My Biggest Mistake: Richard Simpson

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The Independent Online
MY BIG mistake was in letting myself be forced out of the City prematurely to go and run a manufacturing company where I had absolutely no experience.

I was working in Morgan Grenfell's corporate finance department when I came up with the idea of trying to buy Price's Patent Candle Company. It had a great brand name and quality products but was going nowhere fast. I bought the company at the beginning of 1991 with the intention of recruiting a hot- shot managing director with lots of manufacturing experience to run it. The idea was that I would stay in the background as a non-executive chairman, doing serious corporate deals in the City. Alas, events rather forced my hand.

Morgan Grenfell took a rather dim view of my direct foray into the world of corporate acquisition and proceeded to fire me - because I informed them of the deal after rather than before the event. I felt aggrieved but could see the potential conflict of interest.

I had nowhere to go but into the business I had just acquired. On my first morning I arrived at this large empty desk in a large and equally empty office and wondered what on earth I was supposed to do. The business was unprofitable and losing market share, and I didn't know where to begin.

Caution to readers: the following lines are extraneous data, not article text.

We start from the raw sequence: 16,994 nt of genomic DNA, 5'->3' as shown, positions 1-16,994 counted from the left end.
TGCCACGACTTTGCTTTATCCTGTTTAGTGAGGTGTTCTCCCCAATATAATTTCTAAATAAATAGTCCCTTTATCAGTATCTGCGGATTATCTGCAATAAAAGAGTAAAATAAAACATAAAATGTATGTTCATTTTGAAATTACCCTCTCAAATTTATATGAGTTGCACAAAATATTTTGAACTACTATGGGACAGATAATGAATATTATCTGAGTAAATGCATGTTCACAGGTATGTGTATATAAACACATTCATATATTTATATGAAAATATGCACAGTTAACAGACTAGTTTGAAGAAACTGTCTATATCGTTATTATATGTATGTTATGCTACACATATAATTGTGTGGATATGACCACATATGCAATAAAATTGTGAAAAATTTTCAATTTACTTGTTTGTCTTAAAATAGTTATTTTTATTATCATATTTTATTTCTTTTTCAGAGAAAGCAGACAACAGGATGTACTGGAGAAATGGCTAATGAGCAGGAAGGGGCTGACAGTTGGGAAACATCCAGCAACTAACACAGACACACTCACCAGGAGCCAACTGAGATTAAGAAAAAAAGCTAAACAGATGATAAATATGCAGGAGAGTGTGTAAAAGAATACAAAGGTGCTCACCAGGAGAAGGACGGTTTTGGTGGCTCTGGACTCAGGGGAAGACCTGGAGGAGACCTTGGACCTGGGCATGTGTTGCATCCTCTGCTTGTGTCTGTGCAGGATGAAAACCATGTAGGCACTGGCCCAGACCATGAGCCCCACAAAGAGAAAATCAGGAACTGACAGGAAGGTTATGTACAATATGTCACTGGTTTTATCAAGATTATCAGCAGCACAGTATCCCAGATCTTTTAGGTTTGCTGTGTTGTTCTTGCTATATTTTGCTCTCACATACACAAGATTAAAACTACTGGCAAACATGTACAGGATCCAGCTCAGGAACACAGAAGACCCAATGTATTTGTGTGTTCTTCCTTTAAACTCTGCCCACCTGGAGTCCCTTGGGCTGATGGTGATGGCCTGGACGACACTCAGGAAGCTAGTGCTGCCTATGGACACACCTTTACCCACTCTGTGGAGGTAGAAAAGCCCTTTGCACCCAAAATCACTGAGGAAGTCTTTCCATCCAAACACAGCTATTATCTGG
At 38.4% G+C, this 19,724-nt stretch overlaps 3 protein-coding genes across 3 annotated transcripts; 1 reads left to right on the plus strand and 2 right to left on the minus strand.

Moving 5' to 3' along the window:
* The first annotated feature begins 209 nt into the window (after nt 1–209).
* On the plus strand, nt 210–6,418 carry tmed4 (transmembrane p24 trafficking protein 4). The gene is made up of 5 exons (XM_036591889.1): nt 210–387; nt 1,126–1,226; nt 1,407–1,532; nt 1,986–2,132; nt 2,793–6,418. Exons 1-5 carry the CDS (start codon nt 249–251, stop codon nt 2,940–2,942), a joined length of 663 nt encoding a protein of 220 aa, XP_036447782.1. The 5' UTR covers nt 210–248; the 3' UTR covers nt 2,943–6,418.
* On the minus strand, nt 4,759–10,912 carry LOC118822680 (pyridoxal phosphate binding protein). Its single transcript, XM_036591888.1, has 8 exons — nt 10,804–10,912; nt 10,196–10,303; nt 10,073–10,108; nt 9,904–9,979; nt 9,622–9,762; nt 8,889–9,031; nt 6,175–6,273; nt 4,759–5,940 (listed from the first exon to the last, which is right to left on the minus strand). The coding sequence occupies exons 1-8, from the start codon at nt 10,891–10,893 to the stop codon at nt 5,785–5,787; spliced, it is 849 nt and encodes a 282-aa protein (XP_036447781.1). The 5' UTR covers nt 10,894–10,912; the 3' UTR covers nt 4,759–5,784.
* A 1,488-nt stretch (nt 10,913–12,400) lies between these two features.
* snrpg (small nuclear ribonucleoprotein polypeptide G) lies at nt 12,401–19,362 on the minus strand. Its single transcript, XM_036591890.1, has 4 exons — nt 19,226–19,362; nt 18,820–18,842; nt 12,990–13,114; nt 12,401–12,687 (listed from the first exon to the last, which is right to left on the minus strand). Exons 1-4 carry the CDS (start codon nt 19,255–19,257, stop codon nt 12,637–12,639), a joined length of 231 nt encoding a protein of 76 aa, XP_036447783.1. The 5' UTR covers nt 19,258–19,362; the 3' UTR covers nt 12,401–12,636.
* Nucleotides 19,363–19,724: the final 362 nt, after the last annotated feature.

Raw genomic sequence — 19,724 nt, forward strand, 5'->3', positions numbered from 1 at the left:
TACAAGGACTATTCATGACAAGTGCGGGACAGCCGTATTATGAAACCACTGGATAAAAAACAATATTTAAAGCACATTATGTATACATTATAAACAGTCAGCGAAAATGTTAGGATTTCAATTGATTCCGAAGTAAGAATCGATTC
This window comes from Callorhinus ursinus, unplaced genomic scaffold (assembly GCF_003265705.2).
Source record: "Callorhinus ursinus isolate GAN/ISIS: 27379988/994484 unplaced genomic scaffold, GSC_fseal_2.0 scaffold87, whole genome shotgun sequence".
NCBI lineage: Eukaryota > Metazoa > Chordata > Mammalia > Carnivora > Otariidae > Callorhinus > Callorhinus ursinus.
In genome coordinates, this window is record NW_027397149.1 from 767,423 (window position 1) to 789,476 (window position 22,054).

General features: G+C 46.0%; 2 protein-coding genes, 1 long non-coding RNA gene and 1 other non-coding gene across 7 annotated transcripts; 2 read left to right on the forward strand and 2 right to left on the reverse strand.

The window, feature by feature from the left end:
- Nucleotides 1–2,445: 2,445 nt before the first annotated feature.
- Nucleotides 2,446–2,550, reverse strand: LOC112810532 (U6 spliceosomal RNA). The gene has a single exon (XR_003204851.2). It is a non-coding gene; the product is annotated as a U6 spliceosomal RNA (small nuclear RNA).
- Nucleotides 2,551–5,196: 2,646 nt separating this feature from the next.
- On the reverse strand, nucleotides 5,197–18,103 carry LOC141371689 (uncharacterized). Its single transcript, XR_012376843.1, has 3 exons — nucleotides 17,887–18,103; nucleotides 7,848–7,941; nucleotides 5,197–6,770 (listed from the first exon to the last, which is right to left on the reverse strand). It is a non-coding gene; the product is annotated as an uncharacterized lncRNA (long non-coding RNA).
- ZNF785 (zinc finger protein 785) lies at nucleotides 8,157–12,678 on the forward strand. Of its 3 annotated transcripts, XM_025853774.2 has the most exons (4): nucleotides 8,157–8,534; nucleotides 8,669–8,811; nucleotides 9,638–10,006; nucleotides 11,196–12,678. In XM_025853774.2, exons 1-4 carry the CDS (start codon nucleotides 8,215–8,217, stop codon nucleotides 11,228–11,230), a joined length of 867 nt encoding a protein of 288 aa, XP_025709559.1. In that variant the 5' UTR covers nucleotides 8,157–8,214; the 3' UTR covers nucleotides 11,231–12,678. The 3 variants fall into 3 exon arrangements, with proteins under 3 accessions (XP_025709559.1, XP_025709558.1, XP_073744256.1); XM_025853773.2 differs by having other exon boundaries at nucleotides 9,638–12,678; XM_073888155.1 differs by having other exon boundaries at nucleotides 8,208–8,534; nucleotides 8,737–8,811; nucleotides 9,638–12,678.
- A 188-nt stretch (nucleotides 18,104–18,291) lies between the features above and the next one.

In many ways my first big mistake led to my second. When we bought Price's, two other businesses came as part of the package. One was Candleflair, a Christmas decorations company. I allowed myself to be persuaded by the Candleflair management that the business could be viable if they could have control over product buying, sales and distribution. They had over 20 years of experience in the industry and told me they could make it profitable.

I didn't like the products but was encouraged by the old adage that you don't make money by over-estimating people's taste. How wrong I was. The recession was hitting hard, the products made little impact and the sales force couldn't move them. It became a huge drain on cash flow and eventually I had to close the business. The episode cost us about pounds 250,000.

What I should have done, and very nearly did, was gradually run the business down and realise the value of the stock with no further investment. The Christmas decorations market has little going for it. It is seasonal and has low entry costs, making it terminally competitive for a marginal player such as our little subsidiary.

I learned that you have to focus on your core business and not try to spread limited resources too far. I also learned that you have to have faith in the people and the product and have a firm understanding of the market and the competition.

Since then we have stayed focused. Sales are up by more than 30 per cent to nearly pounds 7m and profits have more than doubled. We have reinvested the profits in people, technology and machinery that will vastly improve productivity and performance.

Having been prematurely pushed out of the City, I am thrilled to have proved that I can run a manufacturing business and make it work. The experience in the City was invaluable, and I miss the excitement of the dealmaking process, but it is just as much fun winning a new customer as any corporate deal.

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